Freight Class DefinitionLet’s begin with a definition. The National Motor Freight Traffic Association (NMFTA) defines class as a way “to establish a commodity’s transportability.” The National Motor Freight Classification (NMFC) is the standard which enforces this system, grouping commodities into one of 18 classes – ranging from 50 to 500. The NMFC determines this class using four characteristics : Density, Stowability, Handling and Liability.
Density: An item’s density is determined by its weight and dimensions. Check out our density calculator to determine your item’s density in pounds per cubic foot. The higher the density, the lower the class and ultimately, the lower the cost. This may seem backwards at first glance, but consider this: Carriers love shipping freight that is heavy and doesn’t take up much space compared to its weight. This means they can fit more product on their truck, which means more cash in their wallets.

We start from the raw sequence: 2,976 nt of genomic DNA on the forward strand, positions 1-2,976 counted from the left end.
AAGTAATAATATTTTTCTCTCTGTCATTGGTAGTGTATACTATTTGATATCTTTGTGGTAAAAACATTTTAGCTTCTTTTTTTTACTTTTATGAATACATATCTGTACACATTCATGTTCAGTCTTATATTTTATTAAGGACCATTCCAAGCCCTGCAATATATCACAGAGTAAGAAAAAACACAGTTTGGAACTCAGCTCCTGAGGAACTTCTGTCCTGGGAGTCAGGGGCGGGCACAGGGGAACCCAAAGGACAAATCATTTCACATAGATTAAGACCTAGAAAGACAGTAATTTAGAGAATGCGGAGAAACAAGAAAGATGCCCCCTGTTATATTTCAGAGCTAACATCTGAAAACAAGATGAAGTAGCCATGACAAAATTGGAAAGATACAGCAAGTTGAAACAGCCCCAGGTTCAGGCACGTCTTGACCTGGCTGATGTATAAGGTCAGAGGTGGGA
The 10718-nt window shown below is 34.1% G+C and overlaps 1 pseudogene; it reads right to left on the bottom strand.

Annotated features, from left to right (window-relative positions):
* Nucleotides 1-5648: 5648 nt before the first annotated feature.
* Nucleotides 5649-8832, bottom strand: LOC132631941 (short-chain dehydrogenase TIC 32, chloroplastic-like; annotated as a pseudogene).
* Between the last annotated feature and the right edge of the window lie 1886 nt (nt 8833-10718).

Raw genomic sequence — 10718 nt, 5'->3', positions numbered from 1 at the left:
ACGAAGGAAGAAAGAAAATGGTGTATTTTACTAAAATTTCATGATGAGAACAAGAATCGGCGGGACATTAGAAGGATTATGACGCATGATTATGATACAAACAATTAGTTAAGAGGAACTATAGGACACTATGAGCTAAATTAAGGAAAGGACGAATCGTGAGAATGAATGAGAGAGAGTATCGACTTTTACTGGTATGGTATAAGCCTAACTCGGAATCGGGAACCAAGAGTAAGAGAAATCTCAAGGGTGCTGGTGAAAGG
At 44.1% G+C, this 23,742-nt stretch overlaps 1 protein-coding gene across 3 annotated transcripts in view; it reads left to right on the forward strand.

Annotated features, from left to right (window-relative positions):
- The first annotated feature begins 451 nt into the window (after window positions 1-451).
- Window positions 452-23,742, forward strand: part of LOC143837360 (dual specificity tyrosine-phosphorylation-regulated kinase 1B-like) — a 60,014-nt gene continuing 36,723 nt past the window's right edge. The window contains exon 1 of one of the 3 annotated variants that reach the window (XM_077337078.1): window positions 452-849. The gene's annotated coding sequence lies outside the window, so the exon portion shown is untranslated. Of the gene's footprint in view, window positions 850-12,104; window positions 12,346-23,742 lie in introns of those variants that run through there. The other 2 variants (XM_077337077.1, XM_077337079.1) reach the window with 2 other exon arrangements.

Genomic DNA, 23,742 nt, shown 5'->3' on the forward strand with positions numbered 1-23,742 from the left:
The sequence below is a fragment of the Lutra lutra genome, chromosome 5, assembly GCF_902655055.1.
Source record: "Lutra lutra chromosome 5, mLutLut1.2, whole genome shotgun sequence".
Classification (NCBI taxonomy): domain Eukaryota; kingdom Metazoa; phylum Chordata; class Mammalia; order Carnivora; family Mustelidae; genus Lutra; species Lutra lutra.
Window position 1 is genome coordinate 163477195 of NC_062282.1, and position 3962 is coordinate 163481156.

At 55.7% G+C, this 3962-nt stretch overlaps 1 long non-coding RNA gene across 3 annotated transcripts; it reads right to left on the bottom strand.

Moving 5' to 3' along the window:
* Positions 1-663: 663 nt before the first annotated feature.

Stowability: Stowability is bit harder to define, though a good rule of thumb is to think of it as an item’s ability to be “stowed” or transported in relation to other items. This takes into account hazardous shipments (which cannot be moved with non-hazardous shipments) or items with strange dimensions that make it difficult to load freight around them.
Handling: Handling concerns the item’s ability to be handled as the freight is loaded and unloaded from LTL terminal to LTL terminal. Dimensions, fragility and packaging play a role in how difficult an item is to handle.
Liability: Liability takes into account the probability of the shipment being damaged or stolen, or damaging other adjacent freight.
How Freight Class Affects Quote PricesThis part is simple– The lower your class, the lower the price. An item that is a class 50 will be cheaper to ship than an item that is class 500.